There are so many amazing resources and benefits that you can receive with a Los Angeles Public Library Card. The California State Parks Library Pass was first introduced in the spring of 2022 and has helped so many Californians get free parking for day use at over 200 state parks and beaches. The pass is good for one passenger vehicle with a capacity of nine people or less.

This program is not exclusive to Los Angeles libraries, it is available to all of California through local libraries. However, since this blog is focused on things to do in Los Angeles for now I’ll be sharing where you can use it in Los Angeles County as well as Orange County.

On Episode 34 of the LA Dreaming Podcast, I spoke with Cisco and Mayuko from LA Library Adventures on Instagram. They visited all 73 branches of the LA Public Library system. We talk about different library branches throughout LA, the benefits of having a library card, and of course the California State Parks Library Pass. You can listen to the podcast through Apple Podcasts, Spotify, Google Podcasts, Amazon Music, iHeartRadio, Stitcher, or Podbean.

This post contains affiliate links. That means if you click on a link and buy something, I will earn a small commission from the advertiser at no additional cost to you.

California State Parks Library Pass

california state parks library pass

How does the pass work? Each library has different rules when it comes to checking out the pass. The main difference is the length that you can have the pass for. A library that I got the pass from in Long Beach lets you have it for one week at a time but you can renew it if no one else is on a waiting list for it. However, I’ve heard through social media of other locations letting people have it for less than a week as well as others saying they were able to have it for longer. So just know that the length of time you have it may vary depending on which library you rent the pass from.

All that you need to be able to check out the pass is a library card. If you don’t already have one they are easy and free to apply for. All you’ll need is proof of residence for Los Angeles County or whichever area you’re living in. If your driver’s license has an old address on it just bring a bill that you have received in the mail with your new address. I applied for a library card and was immediately able to check out the parks pass.

Find your local public library here.

How to Use the Parks Pass

When you visit a participating location you’ll show the park pass upon entering if they have a person requesting an upfront payment. If you have to take a ticket and pay on your way out you’ll just show the person at the exit booth your park pass. Or in some cases, you’ll just hang the park pass from your rearview mirror. I have used it at multiple locations without having any issues. Please note that while the pass works for a lot of state parks and beaches in California, it is not accepted at all of them. Be sure to do your research on participating and non-participating locations throughout the whole state here.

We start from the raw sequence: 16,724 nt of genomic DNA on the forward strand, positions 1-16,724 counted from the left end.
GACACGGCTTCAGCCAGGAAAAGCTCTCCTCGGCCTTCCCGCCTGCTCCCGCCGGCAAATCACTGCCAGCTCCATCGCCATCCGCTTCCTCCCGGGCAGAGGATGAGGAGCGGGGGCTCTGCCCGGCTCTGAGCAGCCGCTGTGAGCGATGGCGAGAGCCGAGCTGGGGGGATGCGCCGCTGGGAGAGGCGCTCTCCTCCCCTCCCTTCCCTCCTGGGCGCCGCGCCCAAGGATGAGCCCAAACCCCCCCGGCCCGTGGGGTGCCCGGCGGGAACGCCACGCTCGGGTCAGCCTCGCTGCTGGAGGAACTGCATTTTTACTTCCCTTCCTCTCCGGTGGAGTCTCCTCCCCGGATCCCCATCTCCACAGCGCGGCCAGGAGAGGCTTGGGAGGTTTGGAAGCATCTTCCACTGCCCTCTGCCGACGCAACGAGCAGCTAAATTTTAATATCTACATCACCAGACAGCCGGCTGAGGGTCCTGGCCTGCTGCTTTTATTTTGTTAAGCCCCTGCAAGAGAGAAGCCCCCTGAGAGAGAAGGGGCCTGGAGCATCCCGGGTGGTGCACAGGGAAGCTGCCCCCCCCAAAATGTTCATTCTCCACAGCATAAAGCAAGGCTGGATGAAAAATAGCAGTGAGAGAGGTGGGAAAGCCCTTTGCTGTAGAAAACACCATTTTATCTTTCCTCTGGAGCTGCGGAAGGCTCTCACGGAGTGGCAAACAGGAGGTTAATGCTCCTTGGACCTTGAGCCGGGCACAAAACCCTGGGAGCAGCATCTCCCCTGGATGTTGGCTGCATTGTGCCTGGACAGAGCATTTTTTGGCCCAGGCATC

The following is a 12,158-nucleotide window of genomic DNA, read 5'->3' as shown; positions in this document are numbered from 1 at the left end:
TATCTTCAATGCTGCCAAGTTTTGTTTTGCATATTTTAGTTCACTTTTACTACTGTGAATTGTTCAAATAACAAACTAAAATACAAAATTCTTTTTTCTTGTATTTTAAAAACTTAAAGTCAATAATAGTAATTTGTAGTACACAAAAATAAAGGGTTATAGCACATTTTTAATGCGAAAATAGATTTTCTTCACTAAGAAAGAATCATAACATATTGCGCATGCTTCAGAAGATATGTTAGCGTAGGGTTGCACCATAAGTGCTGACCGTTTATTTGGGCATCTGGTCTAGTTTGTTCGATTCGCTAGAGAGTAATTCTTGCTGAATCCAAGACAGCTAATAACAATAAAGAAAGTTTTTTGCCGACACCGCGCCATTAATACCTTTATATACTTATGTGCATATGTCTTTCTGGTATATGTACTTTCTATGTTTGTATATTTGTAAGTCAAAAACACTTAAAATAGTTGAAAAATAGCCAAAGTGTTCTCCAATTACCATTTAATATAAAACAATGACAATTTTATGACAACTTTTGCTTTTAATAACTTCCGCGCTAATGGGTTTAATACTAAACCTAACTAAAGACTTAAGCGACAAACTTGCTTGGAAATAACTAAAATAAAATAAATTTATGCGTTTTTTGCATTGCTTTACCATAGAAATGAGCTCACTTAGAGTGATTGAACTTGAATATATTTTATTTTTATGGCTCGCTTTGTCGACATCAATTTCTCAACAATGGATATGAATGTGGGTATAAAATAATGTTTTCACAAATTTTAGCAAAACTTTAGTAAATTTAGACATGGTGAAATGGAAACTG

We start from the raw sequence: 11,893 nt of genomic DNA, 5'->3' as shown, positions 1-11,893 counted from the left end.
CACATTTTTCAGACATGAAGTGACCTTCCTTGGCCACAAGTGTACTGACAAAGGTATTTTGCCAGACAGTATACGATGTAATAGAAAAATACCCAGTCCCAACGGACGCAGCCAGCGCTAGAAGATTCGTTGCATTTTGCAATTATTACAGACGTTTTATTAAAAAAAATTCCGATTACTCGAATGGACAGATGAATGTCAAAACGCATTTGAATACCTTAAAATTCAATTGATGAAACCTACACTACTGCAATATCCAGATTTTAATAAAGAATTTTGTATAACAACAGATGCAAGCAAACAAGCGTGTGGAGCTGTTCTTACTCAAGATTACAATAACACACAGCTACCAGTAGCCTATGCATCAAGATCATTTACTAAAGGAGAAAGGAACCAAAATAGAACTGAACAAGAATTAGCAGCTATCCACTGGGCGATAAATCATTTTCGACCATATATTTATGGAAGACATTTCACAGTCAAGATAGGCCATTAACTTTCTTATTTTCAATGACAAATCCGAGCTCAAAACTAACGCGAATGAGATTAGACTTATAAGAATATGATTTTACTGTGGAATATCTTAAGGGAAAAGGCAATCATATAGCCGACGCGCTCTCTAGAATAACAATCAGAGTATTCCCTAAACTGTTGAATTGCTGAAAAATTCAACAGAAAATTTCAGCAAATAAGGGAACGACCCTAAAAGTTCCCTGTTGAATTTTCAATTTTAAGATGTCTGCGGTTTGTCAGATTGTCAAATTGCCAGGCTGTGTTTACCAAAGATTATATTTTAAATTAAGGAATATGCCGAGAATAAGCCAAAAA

Where to Use the California State Parks Library Pass in LA County

antelope valley poppy reserve
Antelope Valley Poppy Reserve
  • Antelope Valley Poppy Reserve State National Reserve
  • Kenneth Hahn (Baldwin Hills Overlook Only)  State Recreation Area
  • Leo Carrillo (also in Ventura) State Park
  • Los Angeles State Historic Park
  • Malibu Creek State Park
  • Malibu Lagoon State Beach
  • Rio de LA State Park –
  • Robert H. Meyer Memorial State Beach
  • Saddleback Butte State Park
  • Topanga State Park
  • Verdugo Mountains Park Property

Places in LA County That Do Not Accept the Pass

  • Antelope Valley Indian Museum State Historic Park
  • Arthur B. Ripley Desert Woodland SP
  • Castaic Lake State Recreation Area
  • Dockweiler State Beach – I am so bummed about this one since this is the only beach in LA County where you can have a beach bonfire.
  • Point Dume State Beach
  • Santa Monica State Beach
  • Will Rogers State Beach
  • Will Rogers State Historic Park

Where to Use the California State Parks Library Pass in Orange County

bolsa chica state beach
Bolsa Chica State Beach
  • Bolsa Chica State Beach
  • Chino Hills State Park (also in Riverside County & San Bernardino County)
  • Crystal Cove State Park
  • Doheny State Beach
  • Huntington State Beach
  • San Clemente State Beach
  • San Onofre SB (also in San Diego)

Beaches in Orange County like Bolsa Chica State Beach and Hunting State Beach are places where you can have a bonfire at the beach. If you would like to see a full list of beaches in Orange County that you can have a bonfire at be sure to check out my guide here.

Places in Orange County That Do Not Accept the Pass

  • Corona Del Mar State Beach


About The Author

Michelle Ares is the founder and creative director of LA Dreaming. I have a passion for Southern California and love sharing my adventures and experiences with you. I love to travel, find new places to check out, and watch movies. You can follow me on Instagram @la.dreaming

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